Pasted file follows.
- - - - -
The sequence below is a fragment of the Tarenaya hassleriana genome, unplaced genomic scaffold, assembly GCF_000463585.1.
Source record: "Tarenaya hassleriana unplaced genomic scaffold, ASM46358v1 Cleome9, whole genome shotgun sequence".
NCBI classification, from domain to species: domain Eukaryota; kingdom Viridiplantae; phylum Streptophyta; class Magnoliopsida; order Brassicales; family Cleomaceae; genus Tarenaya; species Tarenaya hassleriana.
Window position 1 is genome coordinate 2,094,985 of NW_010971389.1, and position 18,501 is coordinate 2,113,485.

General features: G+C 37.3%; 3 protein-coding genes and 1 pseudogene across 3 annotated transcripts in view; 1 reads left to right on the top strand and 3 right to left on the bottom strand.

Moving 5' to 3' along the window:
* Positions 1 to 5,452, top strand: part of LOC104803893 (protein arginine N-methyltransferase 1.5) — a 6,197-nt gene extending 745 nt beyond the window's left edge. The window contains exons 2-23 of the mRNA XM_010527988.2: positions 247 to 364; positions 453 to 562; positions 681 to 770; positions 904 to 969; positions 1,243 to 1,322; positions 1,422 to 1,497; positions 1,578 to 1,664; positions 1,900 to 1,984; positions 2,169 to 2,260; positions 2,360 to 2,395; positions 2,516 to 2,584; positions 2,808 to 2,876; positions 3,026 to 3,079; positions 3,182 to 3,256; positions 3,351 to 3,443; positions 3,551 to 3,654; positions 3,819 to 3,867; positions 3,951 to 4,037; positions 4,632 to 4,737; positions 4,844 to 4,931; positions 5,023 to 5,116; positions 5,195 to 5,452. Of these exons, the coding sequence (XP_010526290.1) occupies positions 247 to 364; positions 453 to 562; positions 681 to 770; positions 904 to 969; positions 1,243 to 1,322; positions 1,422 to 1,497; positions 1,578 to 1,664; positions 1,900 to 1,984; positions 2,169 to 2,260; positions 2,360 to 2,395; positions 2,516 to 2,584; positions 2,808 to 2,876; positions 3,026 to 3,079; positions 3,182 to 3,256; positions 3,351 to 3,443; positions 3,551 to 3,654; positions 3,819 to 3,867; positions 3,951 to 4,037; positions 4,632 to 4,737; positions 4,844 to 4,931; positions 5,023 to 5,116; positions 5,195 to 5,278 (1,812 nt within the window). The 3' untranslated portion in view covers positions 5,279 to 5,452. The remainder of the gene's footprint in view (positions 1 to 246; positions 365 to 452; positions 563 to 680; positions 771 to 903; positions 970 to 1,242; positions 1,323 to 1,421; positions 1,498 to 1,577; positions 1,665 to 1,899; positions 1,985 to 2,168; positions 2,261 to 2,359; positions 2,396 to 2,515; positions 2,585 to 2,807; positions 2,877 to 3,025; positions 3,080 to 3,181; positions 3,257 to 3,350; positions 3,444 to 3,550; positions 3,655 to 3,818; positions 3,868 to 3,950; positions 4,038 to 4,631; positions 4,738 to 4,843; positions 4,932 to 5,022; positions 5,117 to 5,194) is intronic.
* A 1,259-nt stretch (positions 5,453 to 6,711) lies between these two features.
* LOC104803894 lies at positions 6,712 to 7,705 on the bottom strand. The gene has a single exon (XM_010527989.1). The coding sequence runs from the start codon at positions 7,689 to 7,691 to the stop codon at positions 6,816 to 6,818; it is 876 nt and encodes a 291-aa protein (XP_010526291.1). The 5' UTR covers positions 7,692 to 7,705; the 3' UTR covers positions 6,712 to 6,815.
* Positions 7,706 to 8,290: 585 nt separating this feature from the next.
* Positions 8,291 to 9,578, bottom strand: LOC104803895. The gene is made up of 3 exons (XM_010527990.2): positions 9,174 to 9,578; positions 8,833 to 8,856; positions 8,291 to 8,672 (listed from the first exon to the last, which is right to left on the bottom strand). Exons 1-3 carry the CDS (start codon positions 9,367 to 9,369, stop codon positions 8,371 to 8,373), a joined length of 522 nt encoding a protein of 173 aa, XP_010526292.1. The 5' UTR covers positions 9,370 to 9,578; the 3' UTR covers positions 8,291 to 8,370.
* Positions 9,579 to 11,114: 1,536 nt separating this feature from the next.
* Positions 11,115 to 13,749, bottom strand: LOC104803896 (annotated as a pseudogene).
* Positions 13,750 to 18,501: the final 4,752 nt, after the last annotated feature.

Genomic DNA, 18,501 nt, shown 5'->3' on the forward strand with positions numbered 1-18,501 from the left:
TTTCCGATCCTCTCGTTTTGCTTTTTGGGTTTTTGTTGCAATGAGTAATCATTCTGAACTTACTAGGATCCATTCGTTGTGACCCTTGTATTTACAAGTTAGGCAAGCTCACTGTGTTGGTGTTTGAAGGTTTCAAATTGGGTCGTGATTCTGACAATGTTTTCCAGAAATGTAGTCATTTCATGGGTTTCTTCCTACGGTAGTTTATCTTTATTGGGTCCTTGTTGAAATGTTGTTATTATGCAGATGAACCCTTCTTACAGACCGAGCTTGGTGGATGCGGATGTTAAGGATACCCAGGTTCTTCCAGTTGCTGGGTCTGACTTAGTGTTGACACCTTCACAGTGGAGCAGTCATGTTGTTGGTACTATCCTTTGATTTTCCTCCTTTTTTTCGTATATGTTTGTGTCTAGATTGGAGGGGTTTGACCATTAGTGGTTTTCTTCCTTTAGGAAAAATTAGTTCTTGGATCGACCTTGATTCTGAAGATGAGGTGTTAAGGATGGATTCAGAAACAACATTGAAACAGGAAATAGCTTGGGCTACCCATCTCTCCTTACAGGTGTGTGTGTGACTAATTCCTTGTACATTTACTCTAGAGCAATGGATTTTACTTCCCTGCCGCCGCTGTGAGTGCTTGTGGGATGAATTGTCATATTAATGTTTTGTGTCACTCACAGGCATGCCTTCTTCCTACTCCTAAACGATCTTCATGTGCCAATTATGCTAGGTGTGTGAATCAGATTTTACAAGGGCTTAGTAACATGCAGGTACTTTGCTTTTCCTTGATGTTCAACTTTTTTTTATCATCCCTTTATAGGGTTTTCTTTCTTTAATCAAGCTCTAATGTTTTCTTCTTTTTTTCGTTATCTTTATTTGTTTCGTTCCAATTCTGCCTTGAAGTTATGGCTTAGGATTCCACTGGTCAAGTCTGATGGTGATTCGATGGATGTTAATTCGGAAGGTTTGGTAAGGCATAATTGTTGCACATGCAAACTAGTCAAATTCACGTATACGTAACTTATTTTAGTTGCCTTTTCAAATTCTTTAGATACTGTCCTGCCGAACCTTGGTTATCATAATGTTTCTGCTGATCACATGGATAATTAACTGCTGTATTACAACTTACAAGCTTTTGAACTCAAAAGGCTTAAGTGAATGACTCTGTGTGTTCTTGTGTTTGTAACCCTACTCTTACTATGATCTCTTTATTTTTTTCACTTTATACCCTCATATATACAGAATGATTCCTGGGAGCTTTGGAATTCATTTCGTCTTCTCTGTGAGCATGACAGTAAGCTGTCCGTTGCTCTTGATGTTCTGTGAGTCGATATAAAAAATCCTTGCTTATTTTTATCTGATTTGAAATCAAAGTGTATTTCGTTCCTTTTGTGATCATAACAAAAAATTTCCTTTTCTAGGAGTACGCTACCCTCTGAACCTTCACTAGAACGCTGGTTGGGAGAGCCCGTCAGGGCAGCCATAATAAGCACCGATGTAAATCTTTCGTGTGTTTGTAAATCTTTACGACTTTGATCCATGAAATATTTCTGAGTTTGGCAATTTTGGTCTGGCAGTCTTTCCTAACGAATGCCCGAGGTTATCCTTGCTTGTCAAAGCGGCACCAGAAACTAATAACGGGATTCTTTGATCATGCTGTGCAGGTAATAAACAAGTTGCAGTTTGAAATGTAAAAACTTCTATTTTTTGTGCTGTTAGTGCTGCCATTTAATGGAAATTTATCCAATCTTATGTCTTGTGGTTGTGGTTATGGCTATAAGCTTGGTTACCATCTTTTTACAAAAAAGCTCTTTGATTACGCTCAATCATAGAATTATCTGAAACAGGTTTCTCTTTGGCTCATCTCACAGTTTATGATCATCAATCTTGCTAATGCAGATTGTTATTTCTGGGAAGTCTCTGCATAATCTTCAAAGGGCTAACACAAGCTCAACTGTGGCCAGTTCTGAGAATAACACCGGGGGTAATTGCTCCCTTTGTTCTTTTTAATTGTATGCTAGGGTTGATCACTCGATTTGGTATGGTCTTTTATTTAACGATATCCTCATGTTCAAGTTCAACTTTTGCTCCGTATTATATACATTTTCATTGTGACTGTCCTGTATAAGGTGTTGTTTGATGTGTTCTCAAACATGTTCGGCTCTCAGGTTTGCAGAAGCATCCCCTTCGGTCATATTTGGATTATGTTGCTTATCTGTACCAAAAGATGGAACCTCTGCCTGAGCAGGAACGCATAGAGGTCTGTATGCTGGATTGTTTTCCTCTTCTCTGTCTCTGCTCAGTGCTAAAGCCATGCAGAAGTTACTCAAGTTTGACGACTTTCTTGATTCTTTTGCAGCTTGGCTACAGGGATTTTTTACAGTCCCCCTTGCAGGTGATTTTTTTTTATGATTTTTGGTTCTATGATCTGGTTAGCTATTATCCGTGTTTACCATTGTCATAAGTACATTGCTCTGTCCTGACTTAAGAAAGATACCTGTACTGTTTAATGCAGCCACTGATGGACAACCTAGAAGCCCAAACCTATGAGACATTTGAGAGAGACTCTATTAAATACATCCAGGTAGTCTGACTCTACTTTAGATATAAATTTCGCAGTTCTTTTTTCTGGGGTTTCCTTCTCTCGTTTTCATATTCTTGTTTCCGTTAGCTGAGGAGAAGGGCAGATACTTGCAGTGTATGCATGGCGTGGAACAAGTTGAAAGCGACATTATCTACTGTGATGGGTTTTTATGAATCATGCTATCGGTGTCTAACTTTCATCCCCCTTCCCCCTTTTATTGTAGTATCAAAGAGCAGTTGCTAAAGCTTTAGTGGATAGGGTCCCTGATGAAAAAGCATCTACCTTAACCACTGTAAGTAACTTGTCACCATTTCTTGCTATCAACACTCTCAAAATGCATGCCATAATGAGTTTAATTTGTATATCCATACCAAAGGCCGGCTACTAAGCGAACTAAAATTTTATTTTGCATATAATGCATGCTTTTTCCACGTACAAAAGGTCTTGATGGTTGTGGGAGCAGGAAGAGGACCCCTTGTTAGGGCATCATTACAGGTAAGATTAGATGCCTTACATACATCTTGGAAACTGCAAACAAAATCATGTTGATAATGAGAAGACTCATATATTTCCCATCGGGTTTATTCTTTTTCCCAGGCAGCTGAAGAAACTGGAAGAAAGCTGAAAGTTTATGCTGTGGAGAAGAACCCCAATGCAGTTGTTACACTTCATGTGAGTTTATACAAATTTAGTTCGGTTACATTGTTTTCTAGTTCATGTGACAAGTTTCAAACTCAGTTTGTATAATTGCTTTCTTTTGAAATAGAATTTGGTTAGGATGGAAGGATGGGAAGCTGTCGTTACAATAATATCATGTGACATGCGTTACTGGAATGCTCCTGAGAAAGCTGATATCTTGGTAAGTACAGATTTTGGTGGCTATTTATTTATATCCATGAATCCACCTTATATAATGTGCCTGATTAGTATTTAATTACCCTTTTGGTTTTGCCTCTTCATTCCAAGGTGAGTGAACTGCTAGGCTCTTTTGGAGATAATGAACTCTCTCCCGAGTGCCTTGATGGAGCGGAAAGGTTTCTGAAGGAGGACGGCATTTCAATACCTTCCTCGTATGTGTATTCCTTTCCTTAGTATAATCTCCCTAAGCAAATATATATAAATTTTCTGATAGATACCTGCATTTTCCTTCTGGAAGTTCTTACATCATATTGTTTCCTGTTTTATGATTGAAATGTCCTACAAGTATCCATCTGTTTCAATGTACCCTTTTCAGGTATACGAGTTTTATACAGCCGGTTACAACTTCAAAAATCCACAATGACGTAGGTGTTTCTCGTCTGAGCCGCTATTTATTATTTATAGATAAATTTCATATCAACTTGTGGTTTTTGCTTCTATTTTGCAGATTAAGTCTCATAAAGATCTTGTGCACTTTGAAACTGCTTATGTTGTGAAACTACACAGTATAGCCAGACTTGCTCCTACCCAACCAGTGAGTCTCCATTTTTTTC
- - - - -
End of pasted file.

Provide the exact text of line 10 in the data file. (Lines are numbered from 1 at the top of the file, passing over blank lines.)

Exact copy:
* Positions 7,706 to 8,290: 585 nt separating this feature from the next.